When Quite Delightful hosted a giveaway for the first issue of their magazine I was thrilled to find out I had won. Quite Delightful had caught my interest for quite some time; as a newly formed magazine that pitches itself as ‘solely by women, for women’ I was eager to see the results of this ambitious luxury mag.
The version I was sent came with issue one of Quite Delightful, A Photographic Monograph of Stoya, a Photographic Monograph of Nettie Harris, a journal written of confessions titled ‘I Confess’, and a postcard giftpack of self-portrait photography taken by the editor, Katherine Wood. I also got a little thank you postcard for entering the competition, which was a very thoughtful touch.
So in honour of the launch of Quite Delightful (and my winning the first issue) here are some of my thoughts on this stunning magazine.
My initial impression of Quite Delightful was awe.
The attention to detail and level of care that has gone into this magazine is beyond belief and blew my already high expectations out of the water. Each item I had received had its own, perfectly executed, design choices, each one had clearly had great care taken to its detailing and each one was utterly impeccable.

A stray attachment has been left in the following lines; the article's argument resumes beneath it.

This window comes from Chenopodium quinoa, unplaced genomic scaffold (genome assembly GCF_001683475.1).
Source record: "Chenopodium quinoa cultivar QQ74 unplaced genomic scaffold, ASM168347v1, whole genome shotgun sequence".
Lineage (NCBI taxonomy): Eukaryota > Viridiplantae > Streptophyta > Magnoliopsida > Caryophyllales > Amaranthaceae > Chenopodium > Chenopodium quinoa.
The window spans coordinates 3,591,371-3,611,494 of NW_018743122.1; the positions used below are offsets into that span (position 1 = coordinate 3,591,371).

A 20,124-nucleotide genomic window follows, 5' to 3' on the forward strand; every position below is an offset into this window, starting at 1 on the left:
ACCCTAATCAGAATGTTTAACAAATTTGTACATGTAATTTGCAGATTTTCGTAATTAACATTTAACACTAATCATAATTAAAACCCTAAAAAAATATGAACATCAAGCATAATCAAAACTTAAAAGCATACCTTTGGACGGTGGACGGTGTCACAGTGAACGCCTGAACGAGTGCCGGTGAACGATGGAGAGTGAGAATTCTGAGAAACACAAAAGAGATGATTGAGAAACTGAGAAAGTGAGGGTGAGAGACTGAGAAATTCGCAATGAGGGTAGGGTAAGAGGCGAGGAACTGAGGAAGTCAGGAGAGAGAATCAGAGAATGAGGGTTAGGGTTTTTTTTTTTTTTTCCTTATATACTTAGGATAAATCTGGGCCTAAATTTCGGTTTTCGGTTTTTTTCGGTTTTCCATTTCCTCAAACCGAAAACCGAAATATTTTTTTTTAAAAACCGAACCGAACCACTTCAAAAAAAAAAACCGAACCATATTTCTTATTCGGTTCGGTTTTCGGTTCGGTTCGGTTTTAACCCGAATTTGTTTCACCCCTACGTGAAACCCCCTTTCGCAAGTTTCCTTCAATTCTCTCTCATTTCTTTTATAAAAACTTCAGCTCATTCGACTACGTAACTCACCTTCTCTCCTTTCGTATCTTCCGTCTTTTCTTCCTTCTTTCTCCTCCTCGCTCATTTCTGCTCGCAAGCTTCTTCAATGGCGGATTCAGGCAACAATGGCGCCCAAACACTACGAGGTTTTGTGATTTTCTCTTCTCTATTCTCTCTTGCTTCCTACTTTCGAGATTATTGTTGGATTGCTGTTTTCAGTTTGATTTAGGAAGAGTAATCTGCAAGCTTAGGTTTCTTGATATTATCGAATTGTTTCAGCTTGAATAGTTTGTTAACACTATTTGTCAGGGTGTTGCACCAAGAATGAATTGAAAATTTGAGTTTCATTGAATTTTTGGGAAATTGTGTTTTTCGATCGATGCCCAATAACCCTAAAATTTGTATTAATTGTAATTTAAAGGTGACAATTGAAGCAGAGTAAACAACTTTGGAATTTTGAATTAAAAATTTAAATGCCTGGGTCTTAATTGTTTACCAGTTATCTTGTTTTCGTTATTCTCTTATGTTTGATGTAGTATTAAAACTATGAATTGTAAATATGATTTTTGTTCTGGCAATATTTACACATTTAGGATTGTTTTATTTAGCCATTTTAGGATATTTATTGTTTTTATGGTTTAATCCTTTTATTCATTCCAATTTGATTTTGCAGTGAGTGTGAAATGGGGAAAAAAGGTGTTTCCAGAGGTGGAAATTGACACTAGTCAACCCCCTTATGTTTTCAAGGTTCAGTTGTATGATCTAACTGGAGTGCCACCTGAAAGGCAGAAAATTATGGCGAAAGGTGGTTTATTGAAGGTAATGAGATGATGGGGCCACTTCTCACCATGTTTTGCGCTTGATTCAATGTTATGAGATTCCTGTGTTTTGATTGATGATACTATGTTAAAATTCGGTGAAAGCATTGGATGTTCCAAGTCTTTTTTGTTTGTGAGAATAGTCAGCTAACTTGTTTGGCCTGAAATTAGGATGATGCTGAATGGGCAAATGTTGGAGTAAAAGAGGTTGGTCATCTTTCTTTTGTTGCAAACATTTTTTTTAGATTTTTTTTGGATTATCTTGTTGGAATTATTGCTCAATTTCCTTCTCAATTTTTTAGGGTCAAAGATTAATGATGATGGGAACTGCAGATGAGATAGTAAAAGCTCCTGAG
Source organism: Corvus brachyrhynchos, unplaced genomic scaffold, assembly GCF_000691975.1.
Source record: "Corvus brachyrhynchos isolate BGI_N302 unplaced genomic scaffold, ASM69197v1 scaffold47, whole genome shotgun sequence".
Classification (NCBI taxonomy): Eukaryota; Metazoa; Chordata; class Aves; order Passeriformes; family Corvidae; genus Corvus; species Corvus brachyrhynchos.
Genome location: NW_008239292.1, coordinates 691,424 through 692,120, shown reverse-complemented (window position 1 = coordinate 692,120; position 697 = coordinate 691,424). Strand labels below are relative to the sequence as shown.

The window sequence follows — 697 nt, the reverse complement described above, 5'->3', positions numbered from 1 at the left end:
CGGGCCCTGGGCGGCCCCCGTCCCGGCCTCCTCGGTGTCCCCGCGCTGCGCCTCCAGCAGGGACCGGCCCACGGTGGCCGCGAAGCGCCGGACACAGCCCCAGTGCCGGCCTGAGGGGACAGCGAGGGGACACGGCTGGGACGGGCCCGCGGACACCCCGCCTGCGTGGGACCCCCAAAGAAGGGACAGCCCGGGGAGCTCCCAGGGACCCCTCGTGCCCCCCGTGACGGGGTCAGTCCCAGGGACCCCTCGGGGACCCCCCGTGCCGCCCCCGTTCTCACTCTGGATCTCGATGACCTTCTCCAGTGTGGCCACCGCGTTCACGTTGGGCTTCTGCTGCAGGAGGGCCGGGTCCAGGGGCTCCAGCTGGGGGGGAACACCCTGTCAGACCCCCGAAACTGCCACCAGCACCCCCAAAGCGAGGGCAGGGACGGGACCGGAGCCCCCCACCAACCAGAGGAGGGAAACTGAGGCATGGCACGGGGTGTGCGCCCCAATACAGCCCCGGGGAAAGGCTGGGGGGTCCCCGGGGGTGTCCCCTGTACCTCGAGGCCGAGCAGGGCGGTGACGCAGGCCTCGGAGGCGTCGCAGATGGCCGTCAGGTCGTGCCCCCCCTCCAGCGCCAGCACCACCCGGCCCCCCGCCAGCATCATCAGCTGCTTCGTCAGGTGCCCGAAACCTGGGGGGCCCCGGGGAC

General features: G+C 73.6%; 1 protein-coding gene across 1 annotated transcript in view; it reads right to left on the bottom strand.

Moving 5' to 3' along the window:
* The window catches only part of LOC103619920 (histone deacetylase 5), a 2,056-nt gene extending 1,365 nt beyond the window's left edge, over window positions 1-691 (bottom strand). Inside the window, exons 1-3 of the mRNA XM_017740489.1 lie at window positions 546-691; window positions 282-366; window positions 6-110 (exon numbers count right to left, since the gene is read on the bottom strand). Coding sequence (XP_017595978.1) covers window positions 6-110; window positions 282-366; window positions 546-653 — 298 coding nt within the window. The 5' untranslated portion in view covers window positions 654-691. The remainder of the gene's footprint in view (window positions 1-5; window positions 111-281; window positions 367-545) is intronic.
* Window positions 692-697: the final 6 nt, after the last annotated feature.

From the moment I unboxed my prize there was no mistaking Quite Delightful as anything else but luxurious. And, while each item I received had been fashioned to have its own unique aesthetic, the items still managed to work as a set—complementing each other flawlessly.
There is so much that can be said about the presentation choices of Quite Delightful—from the various paper choices and how they seem painstakingly tailored to suit their role, to the photograph delicately inserted on the front of otherwise beautifully plain ‘I Confess’ cover, right down to the exposed, intricately detailed spine of the magazine—and I could honestly blather on about them for an eternity but, instead, just trust what I’ve said so far and believe me when I say that they’re fantastic.
Quite Delightful achieves the sort of quality and aesthetic appeal of something that I would expect to find in a contemporary art gallery and I applaud it for doing so.